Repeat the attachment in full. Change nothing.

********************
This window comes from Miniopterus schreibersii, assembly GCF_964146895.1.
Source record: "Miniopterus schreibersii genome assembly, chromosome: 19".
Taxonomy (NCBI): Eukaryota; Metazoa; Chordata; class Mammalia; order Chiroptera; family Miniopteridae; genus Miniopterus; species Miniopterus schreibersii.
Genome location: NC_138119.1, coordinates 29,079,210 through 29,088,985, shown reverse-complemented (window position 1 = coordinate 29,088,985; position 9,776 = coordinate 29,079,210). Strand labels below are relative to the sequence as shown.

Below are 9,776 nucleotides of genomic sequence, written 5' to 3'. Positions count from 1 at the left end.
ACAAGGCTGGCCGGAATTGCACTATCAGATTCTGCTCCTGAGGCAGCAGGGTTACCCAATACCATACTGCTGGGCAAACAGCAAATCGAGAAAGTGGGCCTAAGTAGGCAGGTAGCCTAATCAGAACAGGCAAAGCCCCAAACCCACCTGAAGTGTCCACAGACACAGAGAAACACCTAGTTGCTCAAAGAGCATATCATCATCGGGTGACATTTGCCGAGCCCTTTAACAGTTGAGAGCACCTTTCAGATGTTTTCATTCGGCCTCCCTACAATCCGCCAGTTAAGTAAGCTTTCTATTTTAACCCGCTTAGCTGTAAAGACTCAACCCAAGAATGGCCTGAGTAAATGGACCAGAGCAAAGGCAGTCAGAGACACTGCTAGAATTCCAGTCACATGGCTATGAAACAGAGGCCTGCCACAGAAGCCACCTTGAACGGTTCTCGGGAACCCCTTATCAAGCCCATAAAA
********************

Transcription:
This window comes from Miniopterus schreibersii, assembly GCF_964146895.1.
Source record: "Miniopterus schreibersii genome assembly, chromosome: 19".
Taxonomy (NCBI): Eukaryota; Metazoa; Chordata; class Mammalia; order Chiroptera; family Miniopteridae; genus Miniopterus; species Miniopterus schreibersii.
Genome location: NC_138119.1, coordinates 29,079,210 through 29,088,985, shown reverse-complemented (window position 1 = coordinate 29,088,985; position 9,776 = coordinate 29,079,210). Strand labels below are relative to the sequence as shown.

Below are 9,776 nucleotides of genomic sequence, written 5' to 3'. Positions count from 1 at the left end.
ACAAGGCTGGCCGGAATTGCACTATCAGATTCTGCTCCTGAGGCAGCAGGGTTACCCAATACCATACTGCTGGGCAAACAGCAAATCGAGAAAGTGGGCCTAAGTAGGCAGGTAGCCTAATCAGAACAGGCAAAGCCCCAAACCCACCTGAAGTGTCCACAGACACAGAGAAACACCTAGTTGCTCAAAGAGCATATCATCATCGGGTGACATTTGCCGAGCCCTTTAACAGTTGAGAGCACCTTTCAGATGTTTTCATTCGGCCTCCCTACAATCCGCCAGTTAAGTAAGCTTTCTATTTTAACCCGCTTAGCTGTAAAGACTCAACCCAAGAATGGCCTGAGTAAATGGACCAGAGCAAAGGCAGTCAGAGACACTGCTAGAATTCCAGTCACATGGCTATGAAACAGAGGCCTGCCACAGAAGCCACCTTGAACGGTTCTCGGGAACCCCTTATCAAGCCCATAAAA